Latest News

More expats cancelling plans to return to Britain

25th October 2011

Britain’s grim economic outlook and the summer’s riots may have contributed to putting more than 800,000 expats off returning to their home country this year.


A better life? 68 per cent of expats say they prefer being based overseas


In February, Lloyds TBS International released a survey that suggested 67 per cent of expats had no plans to return to Britain– compared to just 56 per cent when the same survey was conducted six months before.

Now, research by the company has revealed that even more people (69 per cent) are planning to stay abroad permanently, with 15 per cent saying they have cancelled plans to return in just the past year.

A combination of improved financial prospects and the belief that quality of life is higher overseas seemed to be the main motivation behind expats’ decision to stay. Despite the financial hardship that many expats, particularly those in Europe, have suffered due to adverse currency fluctuations since the beginning of the economic crisis, 64 per cent said they were still financially better-off abroad, with only a quarter saying that the cost of living was higher.

Nearly three-quarters (74 per cent) per cent said their quality of life was higher, with 51 per cent agreeing that their new home was a better place to bring up children. Many expats also felt safer abroad, with just 13 per cent saying that their neighbourhoods in Britain had been less dangerous.

Tony Wilcox, managing director of expatriate banking at Lloyds said that concern over Britain's economic problems, and the riots which took place across the country earlier this year, were likely to have cemented the decision to stay for many. “The perception from abroad of Britain is driven largely by what they see in the paper and on TV, and what they’ve seen this year is increasing inflation, low growth, unemployment, and the summer's riots. These go together to make a collage of Britain that is not as appealing as it would once have been, and it is not surprising that expatriate life starts to looks more favourable.”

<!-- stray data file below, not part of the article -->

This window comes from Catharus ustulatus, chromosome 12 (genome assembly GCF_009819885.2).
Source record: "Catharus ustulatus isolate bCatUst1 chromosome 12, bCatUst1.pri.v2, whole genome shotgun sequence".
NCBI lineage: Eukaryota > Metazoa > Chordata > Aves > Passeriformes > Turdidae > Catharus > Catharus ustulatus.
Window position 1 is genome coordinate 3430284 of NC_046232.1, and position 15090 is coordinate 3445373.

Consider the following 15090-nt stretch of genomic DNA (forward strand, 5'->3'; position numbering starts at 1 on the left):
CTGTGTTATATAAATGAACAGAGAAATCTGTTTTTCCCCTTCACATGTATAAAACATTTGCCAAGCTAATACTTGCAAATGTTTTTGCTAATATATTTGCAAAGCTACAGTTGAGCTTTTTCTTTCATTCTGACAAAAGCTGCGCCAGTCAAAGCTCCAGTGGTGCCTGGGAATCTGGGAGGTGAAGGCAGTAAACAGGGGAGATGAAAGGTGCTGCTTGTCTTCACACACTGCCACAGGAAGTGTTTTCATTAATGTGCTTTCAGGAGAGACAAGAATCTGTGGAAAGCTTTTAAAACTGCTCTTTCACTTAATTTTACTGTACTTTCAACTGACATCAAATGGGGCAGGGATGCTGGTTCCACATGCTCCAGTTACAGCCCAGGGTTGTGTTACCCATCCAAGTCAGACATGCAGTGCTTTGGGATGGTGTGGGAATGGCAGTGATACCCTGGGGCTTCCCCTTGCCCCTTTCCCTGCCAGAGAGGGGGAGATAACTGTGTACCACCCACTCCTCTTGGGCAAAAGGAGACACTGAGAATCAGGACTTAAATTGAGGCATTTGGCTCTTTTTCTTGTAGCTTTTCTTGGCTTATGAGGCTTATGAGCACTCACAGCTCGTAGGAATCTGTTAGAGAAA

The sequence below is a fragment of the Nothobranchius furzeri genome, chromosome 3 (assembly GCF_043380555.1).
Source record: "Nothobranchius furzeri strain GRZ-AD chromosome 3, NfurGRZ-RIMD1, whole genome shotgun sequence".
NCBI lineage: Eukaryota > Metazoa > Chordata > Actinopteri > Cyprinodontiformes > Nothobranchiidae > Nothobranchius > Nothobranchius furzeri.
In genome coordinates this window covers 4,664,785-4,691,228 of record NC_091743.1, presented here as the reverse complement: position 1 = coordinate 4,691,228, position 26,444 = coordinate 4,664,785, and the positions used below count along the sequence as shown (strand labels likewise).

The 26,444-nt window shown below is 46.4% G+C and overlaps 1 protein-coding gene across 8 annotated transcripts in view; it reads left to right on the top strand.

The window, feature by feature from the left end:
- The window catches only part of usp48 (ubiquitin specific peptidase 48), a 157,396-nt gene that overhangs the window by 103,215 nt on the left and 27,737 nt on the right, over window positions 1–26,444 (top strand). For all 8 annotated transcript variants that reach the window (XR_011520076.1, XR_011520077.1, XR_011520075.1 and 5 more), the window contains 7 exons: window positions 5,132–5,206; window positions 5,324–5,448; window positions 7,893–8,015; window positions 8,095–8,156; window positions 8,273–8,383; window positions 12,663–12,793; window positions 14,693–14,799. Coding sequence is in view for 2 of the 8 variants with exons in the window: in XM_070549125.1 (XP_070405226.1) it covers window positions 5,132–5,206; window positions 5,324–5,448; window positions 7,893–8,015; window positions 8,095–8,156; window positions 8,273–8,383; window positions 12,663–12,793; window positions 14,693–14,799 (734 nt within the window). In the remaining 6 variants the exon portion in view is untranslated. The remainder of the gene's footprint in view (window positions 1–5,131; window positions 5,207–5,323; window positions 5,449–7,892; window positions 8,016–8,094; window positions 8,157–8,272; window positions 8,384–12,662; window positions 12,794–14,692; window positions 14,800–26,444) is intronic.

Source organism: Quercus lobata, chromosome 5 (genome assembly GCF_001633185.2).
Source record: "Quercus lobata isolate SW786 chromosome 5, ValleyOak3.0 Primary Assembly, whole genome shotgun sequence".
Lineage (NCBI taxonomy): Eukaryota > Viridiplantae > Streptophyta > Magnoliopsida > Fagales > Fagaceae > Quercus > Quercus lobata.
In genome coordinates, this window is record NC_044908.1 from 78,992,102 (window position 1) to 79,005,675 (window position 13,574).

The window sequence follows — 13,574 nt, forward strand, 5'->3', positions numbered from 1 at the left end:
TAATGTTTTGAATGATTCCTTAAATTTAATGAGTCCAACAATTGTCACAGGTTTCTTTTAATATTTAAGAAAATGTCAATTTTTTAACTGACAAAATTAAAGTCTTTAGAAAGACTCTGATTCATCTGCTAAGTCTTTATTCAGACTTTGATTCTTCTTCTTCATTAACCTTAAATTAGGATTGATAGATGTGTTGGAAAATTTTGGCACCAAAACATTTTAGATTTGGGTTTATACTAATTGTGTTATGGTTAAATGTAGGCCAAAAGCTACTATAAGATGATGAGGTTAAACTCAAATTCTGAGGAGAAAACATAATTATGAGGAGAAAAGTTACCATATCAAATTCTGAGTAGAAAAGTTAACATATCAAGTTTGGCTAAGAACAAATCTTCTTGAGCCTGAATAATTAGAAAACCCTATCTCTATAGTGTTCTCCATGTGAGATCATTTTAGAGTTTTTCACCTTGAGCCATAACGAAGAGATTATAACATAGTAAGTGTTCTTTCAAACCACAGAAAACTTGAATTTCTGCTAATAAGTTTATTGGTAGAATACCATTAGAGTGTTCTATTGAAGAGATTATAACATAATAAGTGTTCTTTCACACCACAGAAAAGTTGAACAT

Gordon Maddock, a retired policeman living in Almería, Spain, said that he knew very few people who were returning to Britain from choice. “Some go for family, or financial reasons, but the majority of my friends prefer life where they are now… All we’ve seen about Britain recently has been very doom and gloom, and with things like the riots, there’s not really been any explanation offered. That makes people very paranoid about returning.”

Mr Maddock said that something he had noticed in particular was that due to the tuition fees rise, many children of expats were cancelling plans to return home for university: “They're questioning why they would need to go back to Britain, as it’s so much cheaper to be educated abroad.”

Overall, 68 per cent of expats surveyed said they were happier living away from Britain, with only seven per cent admitting they were less happy.

Source: Telegraph 24/10/11